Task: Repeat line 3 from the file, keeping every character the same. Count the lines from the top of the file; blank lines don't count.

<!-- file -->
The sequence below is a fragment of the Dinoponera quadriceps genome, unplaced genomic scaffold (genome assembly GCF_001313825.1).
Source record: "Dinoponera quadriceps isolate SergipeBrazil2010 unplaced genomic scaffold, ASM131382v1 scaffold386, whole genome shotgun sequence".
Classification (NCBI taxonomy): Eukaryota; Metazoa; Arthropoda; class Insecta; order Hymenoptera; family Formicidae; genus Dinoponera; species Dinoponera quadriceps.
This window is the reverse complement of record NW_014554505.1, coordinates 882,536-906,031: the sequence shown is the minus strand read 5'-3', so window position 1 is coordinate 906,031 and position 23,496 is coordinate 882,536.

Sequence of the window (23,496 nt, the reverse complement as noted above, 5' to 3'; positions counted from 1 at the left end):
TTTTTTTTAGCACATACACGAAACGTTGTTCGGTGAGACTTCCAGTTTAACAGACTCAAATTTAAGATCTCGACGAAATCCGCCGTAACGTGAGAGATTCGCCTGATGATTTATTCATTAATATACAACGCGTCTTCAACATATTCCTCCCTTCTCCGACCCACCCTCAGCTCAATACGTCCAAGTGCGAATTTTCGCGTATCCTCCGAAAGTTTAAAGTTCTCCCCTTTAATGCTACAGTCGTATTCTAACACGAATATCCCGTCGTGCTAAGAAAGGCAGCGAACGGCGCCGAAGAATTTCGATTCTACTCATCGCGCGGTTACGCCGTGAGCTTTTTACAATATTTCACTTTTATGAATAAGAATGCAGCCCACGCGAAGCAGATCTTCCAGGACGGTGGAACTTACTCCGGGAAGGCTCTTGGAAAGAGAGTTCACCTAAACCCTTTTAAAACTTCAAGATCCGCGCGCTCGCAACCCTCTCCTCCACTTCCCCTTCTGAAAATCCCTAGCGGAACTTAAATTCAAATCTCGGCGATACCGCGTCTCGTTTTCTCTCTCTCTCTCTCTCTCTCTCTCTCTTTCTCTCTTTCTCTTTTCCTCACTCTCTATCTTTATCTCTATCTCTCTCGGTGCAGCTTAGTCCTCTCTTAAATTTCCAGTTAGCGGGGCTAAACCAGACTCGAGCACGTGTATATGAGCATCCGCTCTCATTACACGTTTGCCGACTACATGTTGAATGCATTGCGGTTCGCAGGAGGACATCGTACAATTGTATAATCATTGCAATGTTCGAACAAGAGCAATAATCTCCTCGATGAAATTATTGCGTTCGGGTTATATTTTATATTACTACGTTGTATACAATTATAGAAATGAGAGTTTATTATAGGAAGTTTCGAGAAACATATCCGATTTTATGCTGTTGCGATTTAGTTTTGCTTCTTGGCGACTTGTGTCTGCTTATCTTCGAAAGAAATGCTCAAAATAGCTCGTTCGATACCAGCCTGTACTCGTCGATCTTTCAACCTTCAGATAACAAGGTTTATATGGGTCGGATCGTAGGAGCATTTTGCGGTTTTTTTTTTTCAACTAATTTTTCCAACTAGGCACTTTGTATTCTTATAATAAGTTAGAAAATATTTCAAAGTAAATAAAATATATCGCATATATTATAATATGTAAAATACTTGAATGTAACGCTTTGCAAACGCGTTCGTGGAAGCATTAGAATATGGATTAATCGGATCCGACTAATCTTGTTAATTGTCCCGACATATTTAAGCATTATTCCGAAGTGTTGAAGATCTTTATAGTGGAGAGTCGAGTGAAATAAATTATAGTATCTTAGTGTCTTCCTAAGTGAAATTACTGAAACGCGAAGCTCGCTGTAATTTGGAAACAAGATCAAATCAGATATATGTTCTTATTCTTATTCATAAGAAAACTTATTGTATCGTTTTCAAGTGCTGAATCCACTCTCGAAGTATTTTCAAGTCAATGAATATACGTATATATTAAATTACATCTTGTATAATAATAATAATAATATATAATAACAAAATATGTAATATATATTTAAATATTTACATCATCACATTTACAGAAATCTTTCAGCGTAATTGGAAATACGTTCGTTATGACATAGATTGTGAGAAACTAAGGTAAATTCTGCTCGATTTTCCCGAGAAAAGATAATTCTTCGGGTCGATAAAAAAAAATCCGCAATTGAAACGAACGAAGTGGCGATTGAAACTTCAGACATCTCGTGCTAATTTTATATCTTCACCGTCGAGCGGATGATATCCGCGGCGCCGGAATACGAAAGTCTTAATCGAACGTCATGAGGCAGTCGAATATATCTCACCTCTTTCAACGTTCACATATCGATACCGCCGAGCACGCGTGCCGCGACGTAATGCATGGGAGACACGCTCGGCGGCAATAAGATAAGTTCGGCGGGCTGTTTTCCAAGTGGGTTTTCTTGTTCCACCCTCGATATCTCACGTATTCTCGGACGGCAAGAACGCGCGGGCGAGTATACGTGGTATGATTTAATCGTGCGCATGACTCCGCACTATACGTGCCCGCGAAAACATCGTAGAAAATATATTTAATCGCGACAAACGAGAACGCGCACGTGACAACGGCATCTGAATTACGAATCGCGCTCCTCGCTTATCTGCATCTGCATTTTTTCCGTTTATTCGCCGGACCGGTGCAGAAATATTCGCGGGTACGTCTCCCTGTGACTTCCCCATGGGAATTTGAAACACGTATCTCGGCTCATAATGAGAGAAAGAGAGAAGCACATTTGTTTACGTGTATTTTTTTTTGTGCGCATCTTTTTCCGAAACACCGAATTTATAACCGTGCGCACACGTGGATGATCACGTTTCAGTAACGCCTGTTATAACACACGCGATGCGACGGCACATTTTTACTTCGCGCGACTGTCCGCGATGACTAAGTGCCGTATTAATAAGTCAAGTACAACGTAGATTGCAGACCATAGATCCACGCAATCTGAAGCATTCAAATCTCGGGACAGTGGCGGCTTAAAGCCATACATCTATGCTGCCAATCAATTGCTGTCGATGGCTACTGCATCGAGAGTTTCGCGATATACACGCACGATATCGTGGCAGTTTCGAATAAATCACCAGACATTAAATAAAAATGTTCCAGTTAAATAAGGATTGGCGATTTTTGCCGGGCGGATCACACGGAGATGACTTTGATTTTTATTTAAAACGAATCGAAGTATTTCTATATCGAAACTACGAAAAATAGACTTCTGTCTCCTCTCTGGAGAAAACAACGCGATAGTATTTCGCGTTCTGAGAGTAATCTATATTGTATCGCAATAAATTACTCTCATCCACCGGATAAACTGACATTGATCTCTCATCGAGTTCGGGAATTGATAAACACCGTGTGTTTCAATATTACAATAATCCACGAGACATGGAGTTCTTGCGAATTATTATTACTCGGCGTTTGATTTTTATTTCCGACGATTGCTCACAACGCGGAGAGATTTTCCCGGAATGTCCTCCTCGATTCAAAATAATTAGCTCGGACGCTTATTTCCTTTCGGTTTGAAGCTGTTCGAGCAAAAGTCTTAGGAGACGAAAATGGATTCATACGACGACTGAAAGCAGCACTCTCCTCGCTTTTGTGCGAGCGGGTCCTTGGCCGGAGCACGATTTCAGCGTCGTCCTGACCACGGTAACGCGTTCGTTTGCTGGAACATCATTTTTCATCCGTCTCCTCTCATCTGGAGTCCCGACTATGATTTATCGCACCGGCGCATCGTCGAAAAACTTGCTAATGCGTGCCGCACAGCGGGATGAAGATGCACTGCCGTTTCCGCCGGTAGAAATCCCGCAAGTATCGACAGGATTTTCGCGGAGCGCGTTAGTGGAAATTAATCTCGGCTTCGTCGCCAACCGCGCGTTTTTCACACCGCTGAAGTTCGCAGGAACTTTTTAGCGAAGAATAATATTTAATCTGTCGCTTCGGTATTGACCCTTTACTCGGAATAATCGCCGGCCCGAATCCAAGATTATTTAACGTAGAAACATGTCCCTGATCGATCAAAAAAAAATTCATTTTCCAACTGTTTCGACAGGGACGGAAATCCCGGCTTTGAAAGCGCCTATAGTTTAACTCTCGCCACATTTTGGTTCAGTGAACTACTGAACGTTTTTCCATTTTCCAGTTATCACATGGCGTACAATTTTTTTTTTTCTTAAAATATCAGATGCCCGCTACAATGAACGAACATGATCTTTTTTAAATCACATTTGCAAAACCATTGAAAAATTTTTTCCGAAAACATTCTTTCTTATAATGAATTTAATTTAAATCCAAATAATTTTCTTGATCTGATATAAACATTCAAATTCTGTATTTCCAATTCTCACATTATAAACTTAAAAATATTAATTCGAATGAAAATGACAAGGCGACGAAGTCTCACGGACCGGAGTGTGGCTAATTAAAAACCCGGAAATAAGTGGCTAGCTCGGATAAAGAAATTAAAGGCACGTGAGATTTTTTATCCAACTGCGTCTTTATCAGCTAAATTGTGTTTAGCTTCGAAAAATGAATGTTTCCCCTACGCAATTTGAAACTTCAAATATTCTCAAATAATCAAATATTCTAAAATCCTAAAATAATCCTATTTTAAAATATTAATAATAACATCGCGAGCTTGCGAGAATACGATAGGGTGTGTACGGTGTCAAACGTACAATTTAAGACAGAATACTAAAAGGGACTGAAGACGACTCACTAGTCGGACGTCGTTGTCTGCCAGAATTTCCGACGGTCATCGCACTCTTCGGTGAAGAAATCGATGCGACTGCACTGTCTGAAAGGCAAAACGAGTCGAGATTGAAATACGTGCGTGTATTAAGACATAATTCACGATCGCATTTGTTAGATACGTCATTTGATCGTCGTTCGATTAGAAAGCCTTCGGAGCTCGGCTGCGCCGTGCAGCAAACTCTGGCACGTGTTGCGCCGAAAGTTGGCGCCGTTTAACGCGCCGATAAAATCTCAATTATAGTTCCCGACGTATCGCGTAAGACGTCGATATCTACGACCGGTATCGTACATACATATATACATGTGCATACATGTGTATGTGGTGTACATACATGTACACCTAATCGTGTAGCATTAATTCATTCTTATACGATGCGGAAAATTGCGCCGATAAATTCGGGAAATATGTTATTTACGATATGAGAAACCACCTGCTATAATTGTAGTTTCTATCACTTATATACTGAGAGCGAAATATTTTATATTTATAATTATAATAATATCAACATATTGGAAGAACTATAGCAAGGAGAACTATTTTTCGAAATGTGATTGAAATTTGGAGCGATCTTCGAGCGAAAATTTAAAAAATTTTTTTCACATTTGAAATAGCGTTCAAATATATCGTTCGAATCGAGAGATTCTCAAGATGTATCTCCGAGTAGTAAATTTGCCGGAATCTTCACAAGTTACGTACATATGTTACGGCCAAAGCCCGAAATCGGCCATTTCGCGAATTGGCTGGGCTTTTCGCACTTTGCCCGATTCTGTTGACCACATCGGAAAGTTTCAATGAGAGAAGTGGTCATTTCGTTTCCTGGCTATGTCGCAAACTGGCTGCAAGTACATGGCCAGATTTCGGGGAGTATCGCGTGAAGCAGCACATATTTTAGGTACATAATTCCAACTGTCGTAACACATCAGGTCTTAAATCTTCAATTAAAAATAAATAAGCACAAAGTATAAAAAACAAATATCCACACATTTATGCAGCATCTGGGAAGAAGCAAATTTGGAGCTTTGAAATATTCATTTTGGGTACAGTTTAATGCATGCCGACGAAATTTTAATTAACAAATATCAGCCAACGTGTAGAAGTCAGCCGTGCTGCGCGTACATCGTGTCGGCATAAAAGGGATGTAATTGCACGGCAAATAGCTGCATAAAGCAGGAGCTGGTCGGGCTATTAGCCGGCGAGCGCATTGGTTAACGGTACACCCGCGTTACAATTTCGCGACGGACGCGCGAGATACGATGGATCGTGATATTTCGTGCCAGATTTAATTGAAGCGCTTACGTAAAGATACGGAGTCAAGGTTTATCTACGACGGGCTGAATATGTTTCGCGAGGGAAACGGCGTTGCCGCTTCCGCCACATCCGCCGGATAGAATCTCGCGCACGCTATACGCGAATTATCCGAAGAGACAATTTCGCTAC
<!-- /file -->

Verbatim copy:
Classification (NCBI taxonomy): Eukaryota; Metazoa; Arthropoda; class Insecta; order Hymenoptera; family Formicidae; genus Dinoponera; species Dinoponera quadriceps.